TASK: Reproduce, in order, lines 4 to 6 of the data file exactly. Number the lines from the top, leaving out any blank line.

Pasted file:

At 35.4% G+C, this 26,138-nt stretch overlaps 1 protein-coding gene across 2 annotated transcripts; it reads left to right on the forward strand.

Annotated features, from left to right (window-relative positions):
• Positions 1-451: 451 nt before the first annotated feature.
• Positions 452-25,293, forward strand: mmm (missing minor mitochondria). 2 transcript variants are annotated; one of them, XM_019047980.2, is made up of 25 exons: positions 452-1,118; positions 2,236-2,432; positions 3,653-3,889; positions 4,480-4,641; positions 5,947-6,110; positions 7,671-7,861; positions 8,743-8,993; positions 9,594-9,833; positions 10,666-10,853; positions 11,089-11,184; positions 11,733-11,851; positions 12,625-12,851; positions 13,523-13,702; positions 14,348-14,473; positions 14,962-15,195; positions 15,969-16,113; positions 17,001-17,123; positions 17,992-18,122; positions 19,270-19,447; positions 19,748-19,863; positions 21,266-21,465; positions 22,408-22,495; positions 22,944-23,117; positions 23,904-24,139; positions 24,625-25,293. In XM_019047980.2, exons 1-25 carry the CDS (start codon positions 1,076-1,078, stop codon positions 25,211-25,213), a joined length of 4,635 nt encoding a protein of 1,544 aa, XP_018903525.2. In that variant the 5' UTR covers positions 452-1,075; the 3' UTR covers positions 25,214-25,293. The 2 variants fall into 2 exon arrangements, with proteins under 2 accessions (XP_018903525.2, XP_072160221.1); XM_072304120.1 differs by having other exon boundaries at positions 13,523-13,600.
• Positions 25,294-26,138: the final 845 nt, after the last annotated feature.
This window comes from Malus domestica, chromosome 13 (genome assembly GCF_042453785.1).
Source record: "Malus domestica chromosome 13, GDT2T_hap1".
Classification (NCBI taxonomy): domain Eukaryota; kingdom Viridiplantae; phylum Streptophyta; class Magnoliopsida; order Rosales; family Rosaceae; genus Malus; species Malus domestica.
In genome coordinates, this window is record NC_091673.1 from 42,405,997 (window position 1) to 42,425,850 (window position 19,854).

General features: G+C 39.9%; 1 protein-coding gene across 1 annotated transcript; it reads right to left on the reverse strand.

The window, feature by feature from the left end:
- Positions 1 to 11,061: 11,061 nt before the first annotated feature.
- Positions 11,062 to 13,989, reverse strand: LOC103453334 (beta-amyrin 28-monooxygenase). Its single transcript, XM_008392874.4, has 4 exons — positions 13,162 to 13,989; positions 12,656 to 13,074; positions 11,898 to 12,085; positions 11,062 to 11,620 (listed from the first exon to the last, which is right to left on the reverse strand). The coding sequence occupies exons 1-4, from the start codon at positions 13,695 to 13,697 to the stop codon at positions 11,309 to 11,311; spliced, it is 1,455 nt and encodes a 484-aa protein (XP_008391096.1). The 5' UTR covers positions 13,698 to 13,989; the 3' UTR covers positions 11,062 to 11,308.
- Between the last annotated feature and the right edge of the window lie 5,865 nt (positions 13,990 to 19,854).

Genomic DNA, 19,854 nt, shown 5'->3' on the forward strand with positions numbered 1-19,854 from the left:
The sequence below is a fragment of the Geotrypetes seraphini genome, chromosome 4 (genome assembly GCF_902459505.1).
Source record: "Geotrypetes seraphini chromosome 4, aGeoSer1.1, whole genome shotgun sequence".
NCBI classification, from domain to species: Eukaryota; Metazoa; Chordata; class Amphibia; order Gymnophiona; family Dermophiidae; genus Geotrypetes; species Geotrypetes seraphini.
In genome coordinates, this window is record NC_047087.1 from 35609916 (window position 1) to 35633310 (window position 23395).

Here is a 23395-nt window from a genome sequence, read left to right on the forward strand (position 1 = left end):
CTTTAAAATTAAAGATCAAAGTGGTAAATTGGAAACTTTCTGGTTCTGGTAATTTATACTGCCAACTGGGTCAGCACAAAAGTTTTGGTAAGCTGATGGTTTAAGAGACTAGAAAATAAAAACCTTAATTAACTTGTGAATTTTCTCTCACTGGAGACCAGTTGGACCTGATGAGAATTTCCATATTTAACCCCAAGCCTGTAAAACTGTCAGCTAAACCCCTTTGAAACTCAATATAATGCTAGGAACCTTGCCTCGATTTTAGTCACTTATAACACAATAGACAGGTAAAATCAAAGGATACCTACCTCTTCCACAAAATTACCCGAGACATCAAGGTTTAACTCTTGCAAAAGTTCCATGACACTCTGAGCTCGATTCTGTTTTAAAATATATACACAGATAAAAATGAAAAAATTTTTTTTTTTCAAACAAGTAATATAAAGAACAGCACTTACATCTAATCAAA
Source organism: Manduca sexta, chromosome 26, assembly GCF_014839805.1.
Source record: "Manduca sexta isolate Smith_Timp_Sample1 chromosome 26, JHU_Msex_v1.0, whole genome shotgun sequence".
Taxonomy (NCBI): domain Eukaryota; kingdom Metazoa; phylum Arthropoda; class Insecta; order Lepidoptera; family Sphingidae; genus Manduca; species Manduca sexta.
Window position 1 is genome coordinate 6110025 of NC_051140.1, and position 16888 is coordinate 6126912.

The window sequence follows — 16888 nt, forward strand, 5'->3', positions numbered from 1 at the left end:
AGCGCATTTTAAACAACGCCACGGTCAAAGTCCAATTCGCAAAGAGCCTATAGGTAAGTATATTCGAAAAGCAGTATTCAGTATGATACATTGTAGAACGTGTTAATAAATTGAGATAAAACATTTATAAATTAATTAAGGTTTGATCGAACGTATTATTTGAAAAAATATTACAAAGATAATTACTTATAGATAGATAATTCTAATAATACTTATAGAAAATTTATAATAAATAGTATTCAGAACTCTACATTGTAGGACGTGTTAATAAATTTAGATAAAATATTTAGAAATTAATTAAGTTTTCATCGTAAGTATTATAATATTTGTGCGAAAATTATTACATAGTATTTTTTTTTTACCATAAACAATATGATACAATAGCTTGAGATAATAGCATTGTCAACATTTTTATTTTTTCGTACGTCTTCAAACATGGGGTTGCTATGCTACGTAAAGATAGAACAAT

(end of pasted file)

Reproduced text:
• Positions 452-25,293, forward strand: mmm (missing minor mitochondria). 2 transcript variants are annotated; one of them, XM_019047980.2, is made up of 25 exons: positions 452-1,118; positions 2,236-2,432; positions 3,653-3,889; positions 4,480-4,641; positions 5,947-6,110; positions 7,671-7,861; positions 8,743-8,993; positions 9,594-9,833; positions 10,666-10,853; positions 11,089-11,184; positions 11,733-11,851; positions 12,625-12,851; positions 13,523-13,702; positions 14,348-14,473; positions 14,962-15,195; positions 15,969-16,113; positions 17,001-17,123; positions 17,992-18,122; positions 19,270-19,447; positions 19,748-19,863; positions 21,266-21,465; positions 22,408-22,495; positions 22,944-23,117; positions 23,904-24,139; positions 24,625-25,293. In XM_019047980.2, exons 1-25 carry the CDS (start codon positions 1,076-1,078, stop codon positions 25,211-25,213), a joined length of 4,635 nt encoding a protein of 1,544 aa, XP_018903525.2. In that variant the 5' UTR covers positions 452-1,075; the 3' UTR covers positions 25,214-25,293. The 2 variants fall into 2 exon arrangements, with proteins under 2 accessions (XP_018903525.2, XP_072160221.1); XM_072304120.1 differs by having other exon boundaries at positions 13,523-13,600.
• Positions 25,294-26,138: the final 845 nt, after the last annotated feature.
This window comes from Malus domestica, chromosome 13 (genome assembly GCF_042453785.1).